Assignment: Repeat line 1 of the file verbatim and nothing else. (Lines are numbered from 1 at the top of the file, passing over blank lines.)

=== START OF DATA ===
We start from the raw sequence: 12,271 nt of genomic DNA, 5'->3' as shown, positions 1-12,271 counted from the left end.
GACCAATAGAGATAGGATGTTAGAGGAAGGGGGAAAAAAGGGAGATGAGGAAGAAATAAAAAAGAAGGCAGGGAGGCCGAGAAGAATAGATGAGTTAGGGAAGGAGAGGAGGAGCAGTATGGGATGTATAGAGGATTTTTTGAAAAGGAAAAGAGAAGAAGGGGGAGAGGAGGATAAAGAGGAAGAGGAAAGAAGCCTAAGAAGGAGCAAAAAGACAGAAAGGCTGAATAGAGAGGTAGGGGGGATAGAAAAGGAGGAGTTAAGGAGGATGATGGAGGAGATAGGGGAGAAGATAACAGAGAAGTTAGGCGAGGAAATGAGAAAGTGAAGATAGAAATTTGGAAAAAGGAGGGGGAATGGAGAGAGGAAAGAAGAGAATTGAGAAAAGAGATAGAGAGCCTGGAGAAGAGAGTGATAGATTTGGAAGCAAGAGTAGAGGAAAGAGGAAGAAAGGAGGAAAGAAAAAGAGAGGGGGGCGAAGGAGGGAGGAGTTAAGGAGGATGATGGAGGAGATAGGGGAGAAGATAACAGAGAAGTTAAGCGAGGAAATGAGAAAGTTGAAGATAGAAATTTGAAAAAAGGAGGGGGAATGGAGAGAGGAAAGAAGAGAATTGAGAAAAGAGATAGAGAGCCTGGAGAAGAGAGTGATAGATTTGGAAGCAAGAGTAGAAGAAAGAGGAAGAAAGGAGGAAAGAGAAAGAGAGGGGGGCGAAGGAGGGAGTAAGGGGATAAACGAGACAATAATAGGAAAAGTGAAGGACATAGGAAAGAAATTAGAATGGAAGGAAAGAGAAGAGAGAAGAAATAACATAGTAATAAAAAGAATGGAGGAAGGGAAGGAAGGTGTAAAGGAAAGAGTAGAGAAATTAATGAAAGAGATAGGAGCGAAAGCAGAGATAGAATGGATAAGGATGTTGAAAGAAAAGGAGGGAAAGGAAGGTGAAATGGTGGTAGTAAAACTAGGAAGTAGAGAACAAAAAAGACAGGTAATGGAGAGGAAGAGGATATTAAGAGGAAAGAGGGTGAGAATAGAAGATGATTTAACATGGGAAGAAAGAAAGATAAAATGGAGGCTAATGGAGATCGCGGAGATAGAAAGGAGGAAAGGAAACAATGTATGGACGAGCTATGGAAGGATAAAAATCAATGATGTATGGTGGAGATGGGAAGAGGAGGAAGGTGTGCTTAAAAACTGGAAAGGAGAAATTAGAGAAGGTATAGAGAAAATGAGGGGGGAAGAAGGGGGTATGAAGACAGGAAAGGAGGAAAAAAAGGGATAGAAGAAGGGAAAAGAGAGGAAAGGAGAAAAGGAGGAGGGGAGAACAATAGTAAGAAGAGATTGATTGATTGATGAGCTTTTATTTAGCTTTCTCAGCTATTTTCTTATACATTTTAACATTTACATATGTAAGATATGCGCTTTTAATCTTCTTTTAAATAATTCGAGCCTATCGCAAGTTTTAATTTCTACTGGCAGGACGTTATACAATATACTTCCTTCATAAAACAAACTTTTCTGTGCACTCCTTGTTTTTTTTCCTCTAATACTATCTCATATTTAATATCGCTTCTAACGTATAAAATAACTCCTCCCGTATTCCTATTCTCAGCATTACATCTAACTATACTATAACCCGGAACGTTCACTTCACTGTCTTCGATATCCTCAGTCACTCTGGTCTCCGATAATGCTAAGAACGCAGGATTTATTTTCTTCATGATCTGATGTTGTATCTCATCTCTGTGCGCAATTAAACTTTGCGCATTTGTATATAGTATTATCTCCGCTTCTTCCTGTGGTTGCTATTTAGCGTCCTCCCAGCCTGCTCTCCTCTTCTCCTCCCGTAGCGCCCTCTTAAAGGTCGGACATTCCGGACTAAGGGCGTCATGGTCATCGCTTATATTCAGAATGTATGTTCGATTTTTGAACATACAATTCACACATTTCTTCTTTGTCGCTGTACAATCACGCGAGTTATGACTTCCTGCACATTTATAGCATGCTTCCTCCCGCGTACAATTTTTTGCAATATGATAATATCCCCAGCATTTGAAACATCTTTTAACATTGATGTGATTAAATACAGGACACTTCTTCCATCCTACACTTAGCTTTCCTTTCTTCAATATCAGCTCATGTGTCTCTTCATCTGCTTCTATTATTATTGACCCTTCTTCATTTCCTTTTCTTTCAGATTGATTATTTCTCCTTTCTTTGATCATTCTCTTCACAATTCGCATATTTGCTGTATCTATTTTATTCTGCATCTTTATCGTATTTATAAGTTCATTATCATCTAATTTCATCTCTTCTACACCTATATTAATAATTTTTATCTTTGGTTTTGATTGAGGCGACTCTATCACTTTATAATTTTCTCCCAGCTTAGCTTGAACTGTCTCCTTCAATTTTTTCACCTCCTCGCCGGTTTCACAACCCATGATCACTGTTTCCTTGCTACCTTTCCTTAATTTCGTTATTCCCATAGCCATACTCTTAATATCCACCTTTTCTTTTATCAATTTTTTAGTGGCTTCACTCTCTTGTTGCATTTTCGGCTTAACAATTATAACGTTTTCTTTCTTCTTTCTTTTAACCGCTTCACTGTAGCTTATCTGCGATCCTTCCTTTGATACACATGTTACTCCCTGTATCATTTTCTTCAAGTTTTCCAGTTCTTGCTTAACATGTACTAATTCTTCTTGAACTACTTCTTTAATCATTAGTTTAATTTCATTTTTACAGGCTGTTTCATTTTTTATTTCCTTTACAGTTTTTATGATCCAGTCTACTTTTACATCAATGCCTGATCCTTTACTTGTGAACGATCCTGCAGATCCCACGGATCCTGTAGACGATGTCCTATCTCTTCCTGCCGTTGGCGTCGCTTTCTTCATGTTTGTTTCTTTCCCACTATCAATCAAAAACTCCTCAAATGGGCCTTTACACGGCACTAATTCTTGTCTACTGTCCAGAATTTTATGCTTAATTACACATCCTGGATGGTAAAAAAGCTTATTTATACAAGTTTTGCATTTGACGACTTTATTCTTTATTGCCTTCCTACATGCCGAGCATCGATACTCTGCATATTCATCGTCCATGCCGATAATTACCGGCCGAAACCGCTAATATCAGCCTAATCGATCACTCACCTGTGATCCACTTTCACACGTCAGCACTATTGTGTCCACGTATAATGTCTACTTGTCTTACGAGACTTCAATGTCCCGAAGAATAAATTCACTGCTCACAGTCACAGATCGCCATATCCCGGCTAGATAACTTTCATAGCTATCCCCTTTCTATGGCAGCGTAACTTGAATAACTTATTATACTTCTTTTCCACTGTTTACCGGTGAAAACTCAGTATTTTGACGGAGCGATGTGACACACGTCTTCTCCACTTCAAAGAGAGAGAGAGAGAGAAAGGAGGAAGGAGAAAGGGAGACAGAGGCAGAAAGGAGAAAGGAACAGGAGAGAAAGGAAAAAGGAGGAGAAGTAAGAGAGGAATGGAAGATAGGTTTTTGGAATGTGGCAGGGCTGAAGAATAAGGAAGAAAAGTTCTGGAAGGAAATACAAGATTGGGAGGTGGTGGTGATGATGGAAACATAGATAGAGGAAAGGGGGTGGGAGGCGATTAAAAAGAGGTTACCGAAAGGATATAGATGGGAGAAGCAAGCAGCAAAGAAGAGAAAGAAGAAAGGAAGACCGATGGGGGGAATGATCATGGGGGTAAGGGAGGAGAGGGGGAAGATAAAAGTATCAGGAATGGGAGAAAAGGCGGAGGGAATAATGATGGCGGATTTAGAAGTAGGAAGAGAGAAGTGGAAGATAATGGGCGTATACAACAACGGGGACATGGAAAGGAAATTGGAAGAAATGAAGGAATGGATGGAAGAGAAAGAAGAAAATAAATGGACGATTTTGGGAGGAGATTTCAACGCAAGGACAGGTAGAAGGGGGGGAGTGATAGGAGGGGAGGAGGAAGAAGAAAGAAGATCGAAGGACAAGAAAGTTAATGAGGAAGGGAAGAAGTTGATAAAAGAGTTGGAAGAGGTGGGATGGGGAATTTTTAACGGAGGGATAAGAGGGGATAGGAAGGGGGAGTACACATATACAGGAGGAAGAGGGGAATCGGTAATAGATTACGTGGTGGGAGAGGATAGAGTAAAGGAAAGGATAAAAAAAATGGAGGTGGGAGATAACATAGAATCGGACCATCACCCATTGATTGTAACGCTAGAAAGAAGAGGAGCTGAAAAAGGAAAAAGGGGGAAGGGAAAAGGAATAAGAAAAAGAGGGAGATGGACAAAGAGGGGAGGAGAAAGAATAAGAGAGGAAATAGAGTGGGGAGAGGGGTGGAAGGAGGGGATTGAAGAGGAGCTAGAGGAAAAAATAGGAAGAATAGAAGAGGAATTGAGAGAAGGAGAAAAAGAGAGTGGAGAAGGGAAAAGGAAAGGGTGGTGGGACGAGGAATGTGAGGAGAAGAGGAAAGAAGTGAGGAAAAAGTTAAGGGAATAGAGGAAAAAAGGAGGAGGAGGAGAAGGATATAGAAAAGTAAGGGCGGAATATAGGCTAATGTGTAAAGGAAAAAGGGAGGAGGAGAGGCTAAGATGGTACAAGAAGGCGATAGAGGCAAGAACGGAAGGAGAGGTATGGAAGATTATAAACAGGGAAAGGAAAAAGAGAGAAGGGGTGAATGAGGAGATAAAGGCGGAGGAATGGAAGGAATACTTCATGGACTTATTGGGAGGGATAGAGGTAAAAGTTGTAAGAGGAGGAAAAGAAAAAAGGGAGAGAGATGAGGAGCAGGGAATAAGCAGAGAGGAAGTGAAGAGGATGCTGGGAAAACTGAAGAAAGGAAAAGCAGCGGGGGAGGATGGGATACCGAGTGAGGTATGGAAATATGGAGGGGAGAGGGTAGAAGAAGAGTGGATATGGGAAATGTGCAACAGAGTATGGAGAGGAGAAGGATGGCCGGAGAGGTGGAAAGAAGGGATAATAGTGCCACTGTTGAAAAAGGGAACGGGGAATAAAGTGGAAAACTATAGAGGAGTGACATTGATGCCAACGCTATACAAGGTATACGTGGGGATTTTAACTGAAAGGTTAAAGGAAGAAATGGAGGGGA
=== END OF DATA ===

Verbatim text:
We start from the raw sequence: 12,271 nt of genomic DNA, 5'->3' as shown, positions 1-12,271 counted from the left end.